PURPOSE OF THE STUDY.
Rhinovirus is prevalent in children during the first 2 years of life. Rhinovirus-related cause of early wheezing is strongly associated with recurrent wheezing and asthma. This study hypothesized that prednisolone decreases the risk of relapse in children with their first rhinovirus-induced wheezing episode.
The study included children aged 3 to 23 months, gestational age ≥36 weeks, without previous corticosteroid use who were diagnosed with rhinovirus as detected by polymerase chain reaction and were experiencing their first wheezing episode.
A double-blind randomized control trial design was used; 79 children with a first wheezing episode at age 3 to 23 months were randomized to receive oral prednisolone (first dose of 2 mg/kg, followed by 2 mg/kg/day in 2 divided doses for 3 days) versus placebo. Scheduled follow-up visits were arranged at 2 weeks, 2 months, and 12 months. The 3 primary outcomes were the occurrence of a new physician-confirmed wheezing episode during the 2-month follow-up, the number of physician-confirmed wheezing episodes during the 12-month follow-up, and the initiation of regular controller medication for asthma symptoms during the 12-month follow-up. The primary interaction analysis examined rhinovirus load.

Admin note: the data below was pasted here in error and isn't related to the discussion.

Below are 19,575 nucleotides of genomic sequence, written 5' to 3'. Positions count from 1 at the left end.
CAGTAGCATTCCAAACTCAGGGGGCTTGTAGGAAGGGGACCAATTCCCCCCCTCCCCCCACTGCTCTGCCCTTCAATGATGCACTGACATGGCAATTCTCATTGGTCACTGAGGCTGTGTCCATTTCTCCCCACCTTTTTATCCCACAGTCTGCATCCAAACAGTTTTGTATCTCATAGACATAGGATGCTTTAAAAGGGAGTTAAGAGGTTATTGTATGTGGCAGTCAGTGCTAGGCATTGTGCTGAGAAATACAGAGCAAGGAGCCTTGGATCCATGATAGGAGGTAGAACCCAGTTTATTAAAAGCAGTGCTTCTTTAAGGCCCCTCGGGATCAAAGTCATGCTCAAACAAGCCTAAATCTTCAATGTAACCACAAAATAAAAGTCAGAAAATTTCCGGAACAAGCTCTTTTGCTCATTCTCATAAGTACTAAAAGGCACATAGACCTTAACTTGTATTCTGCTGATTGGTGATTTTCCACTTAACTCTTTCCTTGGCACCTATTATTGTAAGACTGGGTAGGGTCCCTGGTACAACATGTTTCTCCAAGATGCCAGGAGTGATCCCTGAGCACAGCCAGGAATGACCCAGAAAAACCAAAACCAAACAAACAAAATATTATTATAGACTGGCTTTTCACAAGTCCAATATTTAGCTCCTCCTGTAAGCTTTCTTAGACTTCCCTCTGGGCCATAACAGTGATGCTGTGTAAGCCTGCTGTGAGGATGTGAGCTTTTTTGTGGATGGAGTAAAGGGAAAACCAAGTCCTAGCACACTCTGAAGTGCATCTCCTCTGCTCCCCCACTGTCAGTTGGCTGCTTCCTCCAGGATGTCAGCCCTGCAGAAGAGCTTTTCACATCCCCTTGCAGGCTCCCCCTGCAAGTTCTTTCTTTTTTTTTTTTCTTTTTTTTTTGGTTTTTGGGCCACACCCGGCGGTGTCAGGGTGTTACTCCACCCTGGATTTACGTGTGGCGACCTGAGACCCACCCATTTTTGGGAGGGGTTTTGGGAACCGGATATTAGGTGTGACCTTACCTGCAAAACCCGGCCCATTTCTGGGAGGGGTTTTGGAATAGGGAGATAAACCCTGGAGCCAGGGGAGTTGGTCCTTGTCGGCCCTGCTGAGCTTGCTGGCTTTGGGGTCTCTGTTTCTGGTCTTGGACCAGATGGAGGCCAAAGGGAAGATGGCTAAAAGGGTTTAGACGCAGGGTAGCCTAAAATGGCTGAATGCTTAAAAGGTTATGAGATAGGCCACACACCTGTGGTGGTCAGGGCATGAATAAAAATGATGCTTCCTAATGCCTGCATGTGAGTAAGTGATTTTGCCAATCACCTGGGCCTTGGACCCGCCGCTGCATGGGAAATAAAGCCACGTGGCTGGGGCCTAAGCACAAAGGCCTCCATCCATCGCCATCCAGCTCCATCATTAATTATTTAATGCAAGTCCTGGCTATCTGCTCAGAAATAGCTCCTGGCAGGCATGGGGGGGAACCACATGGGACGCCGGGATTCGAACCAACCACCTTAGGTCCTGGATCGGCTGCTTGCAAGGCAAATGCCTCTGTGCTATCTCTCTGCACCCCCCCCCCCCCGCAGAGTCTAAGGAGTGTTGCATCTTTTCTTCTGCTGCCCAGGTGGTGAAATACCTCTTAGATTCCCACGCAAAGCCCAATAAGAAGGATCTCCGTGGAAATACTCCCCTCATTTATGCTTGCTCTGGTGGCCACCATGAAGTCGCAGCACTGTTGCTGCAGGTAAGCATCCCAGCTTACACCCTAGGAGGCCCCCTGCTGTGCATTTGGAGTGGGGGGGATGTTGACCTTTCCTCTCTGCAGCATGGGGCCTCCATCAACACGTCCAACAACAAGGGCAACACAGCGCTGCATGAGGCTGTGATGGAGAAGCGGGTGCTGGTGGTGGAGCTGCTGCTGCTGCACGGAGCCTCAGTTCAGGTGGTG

Seventy-four patients completed the study. The prednisolone and placebo groups did not differ for the 3 primary outcomes. However, the 25 children with >7000 rhinovirus copies/mL benefitted from prednisolone in terms of less risk of physician-confirmed recurrence of wheezing within 2 and 12 months compared with placebo (both Ps < .05). For short-term outcomes, the prednisolone group had less cough, rhinitis, noisy breathing, severe breathing difficulties, and nocturnal respiratory symptoms within 2 weeks (all Ps < .05).
Prednisolone cannot be routinely recommended for all young children experiencing their first acute, moderate-to-severe, rhinovirus-induced wheezing episode. Prednisolone might be beneficial in a subgroup of children with high viral loads and lead to a lower risk of relapse or physician-confirmed wheezing episodes within 12 months.
Although prednisolone showed no overall effect on the primary outcomes, the prednisolone group appeared to have benefitted from less short-term symptoms, and, when looking at longer-term outcomes, prednisolone made a difference for those with high rhinovirus loads. A rhinovirus-related cause of early wheezing is a promising new marker for the children at high-risk of asthma, and there is a need for a bedside quantitative rhinovirus detection test. These findings support a role for high rhinovirus load as an important marker in those children with early pulmonary inflammation who might benefit from acute treatment with prednisolone.
- Copyright © 2015 by the American Academy of Pediatrics